“She said she wanted to be buried in her jersey,” Barnes told the Chronicle two hours before tip-off of that game. “We got a jersey made for her, with her name on it. We’re not going to bury her in that, but we got a jersey made for her.”
Ann passed away less than four hours after that game ended, with her final request being that Matt leave her bedside before tip-off and rejoin his team after a five game sabbatical.
True, times have changed, and we’re now in some weird basketball bizarro world where the Warriors are the greatest team on earth and both the L.A. Lakers and Chicago Bulls are hot garbage, but to see that level of emotion to sign with this franchise was awesome.
I mean, this is the franchise that Chris Webber forced his way out of after one year, that Latrell Sprewell choked his way out of (coach-wise, not Starks 2-for-18-wise). Even Stephen Curry didn’t want to come here before he was drafted in 2009. And here’s a guy that sounds like he’s fighting back the tears to come put this jersey back on?
But it was not merely nostalgia — once on the court Barnes played his heart out.
He was a valuable bench piece the last 20 games of the season, playing the small ball four with his usual mix of defensive grit, frenetic energy, and weird herky jerky jumpshot.
Overall he put up 5.7 ppg, 4.6 rpg, 2.3 apg, along with around half a block and steal per game, shooting .422 from the floor and .346 from 3, while playing 20 minutes a night.
All while being 37 years old. I mean I just turned 37, and I’ve got a little spare tire developing, and glass ankles from too many sprains in my younger days trying to cook fools with the Hardaway killer crossover (which, as an aside, is a lot easier when playing against enthusiastic Brits who only just started switching over from rugby and don’t really understand the rules).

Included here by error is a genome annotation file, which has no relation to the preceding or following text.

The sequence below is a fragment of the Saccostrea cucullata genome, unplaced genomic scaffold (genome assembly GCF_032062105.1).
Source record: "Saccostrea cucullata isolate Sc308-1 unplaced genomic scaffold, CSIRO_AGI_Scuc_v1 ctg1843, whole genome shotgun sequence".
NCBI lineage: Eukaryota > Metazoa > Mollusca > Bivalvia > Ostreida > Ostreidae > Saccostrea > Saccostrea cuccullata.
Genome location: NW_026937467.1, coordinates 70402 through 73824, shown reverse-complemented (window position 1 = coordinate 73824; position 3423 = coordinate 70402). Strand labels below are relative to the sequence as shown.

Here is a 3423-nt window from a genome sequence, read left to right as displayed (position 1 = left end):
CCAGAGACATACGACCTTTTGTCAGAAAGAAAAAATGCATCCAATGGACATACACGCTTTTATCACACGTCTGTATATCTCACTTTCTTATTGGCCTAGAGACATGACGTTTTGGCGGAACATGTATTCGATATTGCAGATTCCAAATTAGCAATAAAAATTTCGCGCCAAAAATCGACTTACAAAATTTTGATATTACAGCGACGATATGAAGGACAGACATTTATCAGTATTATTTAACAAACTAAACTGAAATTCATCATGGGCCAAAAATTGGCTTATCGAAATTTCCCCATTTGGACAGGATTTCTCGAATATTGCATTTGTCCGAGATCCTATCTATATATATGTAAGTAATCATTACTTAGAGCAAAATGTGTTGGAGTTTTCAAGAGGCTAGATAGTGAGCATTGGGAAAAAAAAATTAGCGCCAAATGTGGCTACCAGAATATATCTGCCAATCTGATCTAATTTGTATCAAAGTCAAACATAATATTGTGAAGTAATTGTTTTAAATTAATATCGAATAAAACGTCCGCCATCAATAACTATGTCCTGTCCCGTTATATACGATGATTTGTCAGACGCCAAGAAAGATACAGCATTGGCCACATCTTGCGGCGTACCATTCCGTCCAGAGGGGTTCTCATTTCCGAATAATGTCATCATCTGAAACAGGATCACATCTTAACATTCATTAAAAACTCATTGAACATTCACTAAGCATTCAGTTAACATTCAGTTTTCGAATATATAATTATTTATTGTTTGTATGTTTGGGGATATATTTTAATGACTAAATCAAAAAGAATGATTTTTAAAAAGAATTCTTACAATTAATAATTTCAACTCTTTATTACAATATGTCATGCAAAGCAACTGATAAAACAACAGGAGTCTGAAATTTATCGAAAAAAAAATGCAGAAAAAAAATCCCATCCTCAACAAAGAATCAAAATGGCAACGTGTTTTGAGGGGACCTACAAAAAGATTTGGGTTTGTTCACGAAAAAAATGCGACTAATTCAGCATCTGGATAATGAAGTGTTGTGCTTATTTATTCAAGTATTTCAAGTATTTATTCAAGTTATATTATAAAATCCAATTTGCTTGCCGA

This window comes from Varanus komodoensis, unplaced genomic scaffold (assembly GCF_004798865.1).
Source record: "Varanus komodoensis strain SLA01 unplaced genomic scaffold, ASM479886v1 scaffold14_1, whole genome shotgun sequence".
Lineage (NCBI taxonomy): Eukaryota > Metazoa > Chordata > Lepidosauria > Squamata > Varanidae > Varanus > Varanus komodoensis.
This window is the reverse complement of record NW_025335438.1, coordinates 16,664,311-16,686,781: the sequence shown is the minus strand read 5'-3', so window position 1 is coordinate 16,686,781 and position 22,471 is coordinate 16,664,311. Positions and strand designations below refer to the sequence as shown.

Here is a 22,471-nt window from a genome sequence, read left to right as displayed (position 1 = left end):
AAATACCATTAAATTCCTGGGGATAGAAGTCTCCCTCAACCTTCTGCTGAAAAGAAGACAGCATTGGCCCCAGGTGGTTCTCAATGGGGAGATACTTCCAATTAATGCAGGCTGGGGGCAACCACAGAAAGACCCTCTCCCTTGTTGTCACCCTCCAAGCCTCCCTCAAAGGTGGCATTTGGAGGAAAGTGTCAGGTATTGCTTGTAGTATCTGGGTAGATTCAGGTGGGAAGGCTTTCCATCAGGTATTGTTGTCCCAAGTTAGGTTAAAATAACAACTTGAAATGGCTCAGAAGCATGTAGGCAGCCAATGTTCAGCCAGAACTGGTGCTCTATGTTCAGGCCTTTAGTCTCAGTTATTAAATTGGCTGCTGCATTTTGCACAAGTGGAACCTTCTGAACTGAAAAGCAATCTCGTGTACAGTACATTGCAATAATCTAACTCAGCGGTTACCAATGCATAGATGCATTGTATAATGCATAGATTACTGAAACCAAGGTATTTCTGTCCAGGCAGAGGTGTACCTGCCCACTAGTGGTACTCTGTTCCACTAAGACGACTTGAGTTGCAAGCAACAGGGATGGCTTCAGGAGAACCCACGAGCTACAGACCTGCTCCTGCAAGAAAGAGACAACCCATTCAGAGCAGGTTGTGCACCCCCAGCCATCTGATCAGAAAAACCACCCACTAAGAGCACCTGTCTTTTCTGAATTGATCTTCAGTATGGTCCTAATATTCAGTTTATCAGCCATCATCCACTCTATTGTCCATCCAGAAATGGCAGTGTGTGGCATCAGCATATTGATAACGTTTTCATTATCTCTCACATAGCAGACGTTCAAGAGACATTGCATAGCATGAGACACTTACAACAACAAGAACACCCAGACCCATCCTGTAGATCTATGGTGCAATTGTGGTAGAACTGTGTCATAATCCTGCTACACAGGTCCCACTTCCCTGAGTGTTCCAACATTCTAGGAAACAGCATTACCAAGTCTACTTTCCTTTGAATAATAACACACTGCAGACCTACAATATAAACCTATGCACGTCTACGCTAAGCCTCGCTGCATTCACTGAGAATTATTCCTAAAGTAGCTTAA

Was it all the toaster?
True, the Warriors’ late-season success may have been about the magical powers of the toaster that re-ignited and re-energized our We Believe man. But he definitely helped secure that first seed. And while his checkered history off the court had some people understandably worried about his fit and affect on chemistry, he kept his nose clean and appeared to have been a solid teammate. There was no drama this time round.
Then the playoffs rolled around, Durant returned and Barnes took a back seat. But there he was, willing his teammates on, providing spot minutes when needed, and generally bringing a sense of nostalgia and deja vu back to the franchise.
There aren’t many moments in the team’s modern past that the fanbase remembers with warmth and pride, but Matt Barnes provided that link. It seemed fitting that with the franchise honoring the team 10 years on, there was a representative of We Believe on the roster as the juggernaught that is the 2017 Warriors stormed to the title.
So there it is. Matt Barnes 2017. Fittingly for a man of his fire and energy he burned bright, and then just like that he’s gone. But not forgotten. We still believe in magic.
How would you grade Matt Barnes’ 2016-17 NBA season?